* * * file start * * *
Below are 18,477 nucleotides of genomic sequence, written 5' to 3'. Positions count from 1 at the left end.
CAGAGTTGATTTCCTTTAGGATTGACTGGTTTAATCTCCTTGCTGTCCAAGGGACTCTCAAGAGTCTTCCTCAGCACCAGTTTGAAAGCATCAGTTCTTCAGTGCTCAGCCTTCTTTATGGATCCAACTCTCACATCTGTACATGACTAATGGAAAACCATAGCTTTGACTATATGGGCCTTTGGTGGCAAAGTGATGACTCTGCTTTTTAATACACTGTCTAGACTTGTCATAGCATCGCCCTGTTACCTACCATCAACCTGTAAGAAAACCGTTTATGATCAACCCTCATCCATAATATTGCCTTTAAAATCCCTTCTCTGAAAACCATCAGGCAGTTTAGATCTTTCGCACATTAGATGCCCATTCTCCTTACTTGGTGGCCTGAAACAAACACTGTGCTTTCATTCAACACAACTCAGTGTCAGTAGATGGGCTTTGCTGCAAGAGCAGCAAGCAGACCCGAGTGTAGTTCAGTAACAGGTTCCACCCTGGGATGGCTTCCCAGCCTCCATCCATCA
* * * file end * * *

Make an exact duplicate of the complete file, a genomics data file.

Below are 18,477 nucleotides of genomic sequence, written 5' to 3'. Positions count from 1 at the left end.
CAGAGTTGATTTCCTTTAGGATTGACTGGTTTAATCTCCTTGCTGTCCAAGGGACTCTCAAGAGTCTTCCTCAGCACCAGTTTGAAAGCATCAGTTCTTCAGTGCTCAGCCTTCTTTATGGATCCAACTCTCACATCTGTACATGACTAATGGAAAACCATAGCTTTGACTATATGGGCCTTTGGTGGCAAAGTGATGACTCTGCTTTTTAATACACTGTCTAGACTTGTCATAGCATCGCCCTGTTACCTACCATCAACCTGTAAGAAAACCGTTTATGATCAACCCTCATCCATAATATTGCCTTTAAAATCCCTTCTCTGAAAACCATCAGGCAGTTTAGATCTTTCGCACATTAGATGCCCATTCTCCTTACTTGGTGGCCTGAAACAAACACTGTGCTTTCATTCAACACAACTCAGTGTCAGTAGATGGGCTTTGCTGCAAGAGCAGCAAGCAGACCCGAGTGTAGTTCAGTAACAGGTTCCACCCTGGGATGGCTTCCCAGCCTCCATCCATCA